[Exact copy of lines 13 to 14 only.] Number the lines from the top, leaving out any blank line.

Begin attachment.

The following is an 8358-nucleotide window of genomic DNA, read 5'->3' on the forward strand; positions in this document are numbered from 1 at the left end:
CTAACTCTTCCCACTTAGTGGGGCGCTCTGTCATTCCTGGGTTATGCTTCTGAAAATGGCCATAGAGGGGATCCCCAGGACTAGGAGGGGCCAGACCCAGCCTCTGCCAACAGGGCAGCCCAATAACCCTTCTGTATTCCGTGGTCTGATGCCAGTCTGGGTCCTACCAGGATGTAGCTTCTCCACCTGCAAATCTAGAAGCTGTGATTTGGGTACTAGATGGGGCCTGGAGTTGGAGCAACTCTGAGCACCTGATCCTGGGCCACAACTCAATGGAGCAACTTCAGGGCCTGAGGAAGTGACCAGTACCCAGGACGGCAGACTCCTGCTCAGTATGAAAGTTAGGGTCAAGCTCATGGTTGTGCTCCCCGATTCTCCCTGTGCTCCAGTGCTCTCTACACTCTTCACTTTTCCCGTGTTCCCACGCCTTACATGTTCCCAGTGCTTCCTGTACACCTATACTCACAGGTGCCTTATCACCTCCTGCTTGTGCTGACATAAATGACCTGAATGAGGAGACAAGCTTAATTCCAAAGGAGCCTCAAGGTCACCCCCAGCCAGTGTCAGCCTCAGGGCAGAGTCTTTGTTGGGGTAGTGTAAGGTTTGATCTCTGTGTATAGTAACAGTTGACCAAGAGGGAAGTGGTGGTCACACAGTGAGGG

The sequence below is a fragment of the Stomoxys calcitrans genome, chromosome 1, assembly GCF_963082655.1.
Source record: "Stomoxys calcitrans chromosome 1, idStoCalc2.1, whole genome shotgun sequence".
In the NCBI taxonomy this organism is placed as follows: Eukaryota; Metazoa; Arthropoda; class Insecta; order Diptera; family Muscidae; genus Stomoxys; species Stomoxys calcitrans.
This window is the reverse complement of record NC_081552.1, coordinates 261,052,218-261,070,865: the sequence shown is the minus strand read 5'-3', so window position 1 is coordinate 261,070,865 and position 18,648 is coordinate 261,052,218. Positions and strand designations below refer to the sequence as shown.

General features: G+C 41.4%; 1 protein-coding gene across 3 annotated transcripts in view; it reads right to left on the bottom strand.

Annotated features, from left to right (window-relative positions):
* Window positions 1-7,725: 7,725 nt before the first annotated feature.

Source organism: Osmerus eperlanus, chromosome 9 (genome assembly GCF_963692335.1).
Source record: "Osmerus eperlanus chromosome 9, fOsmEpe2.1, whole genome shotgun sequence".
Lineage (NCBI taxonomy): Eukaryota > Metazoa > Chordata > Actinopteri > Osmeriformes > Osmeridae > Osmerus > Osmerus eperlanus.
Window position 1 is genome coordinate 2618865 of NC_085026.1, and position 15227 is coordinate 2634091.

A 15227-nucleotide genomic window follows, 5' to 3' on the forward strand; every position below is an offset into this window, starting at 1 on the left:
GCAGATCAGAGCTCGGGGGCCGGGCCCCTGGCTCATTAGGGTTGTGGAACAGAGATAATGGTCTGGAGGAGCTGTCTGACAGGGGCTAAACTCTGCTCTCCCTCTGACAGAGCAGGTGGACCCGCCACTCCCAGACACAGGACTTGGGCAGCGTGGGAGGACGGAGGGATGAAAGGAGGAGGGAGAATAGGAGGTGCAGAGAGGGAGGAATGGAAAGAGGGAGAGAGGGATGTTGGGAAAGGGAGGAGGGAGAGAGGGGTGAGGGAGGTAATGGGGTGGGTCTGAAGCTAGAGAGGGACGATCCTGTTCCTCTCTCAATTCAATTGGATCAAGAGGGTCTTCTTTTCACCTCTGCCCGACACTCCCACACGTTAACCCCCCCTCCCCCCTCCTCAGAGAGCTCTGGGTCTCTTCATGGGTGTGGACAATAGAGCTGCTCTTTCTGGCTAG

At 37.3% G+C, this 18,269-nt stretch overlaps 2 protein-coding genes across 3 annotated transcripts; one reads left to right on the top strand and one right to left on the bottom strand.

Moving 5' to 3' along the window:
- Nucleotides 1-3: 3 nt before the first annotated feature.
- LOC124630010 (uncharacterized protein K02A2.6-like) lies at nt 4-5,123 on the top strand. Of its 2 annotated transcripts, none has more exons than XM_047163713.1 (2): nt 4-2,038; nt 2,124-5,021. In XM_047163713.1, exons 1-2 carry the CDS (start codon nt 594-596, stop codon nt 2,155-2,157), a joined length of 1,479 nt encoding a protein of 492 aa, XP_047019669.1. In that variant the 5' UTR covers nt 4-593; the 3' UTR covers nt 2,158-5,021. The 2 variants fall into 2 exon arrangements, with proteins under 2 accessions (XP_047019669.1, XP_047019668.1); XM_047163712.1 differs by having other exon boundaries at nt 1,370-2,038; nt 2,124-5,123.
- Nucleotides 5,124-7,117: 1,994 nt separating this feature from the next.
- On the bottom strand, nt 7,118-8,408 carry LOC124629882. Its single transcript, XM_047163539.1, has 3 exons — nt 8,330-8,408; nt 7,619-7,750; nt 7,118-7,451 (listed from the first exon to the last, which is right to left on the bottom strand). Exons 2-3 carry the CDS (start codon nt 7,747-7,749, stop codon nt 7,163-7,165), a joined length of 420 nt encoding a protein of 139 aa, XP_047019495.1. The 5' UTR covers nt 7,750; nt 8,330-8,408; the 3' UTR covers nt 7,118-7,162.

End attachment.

Window position 1 is genome coordinate 2618865 of NC_085026.1, and position 15227 is coordinate 2634091.

A 15227-nucleotide genomic window follows, 5' to 3' on the forward strand; every position below is an offset into this window, starting at 1 on the left: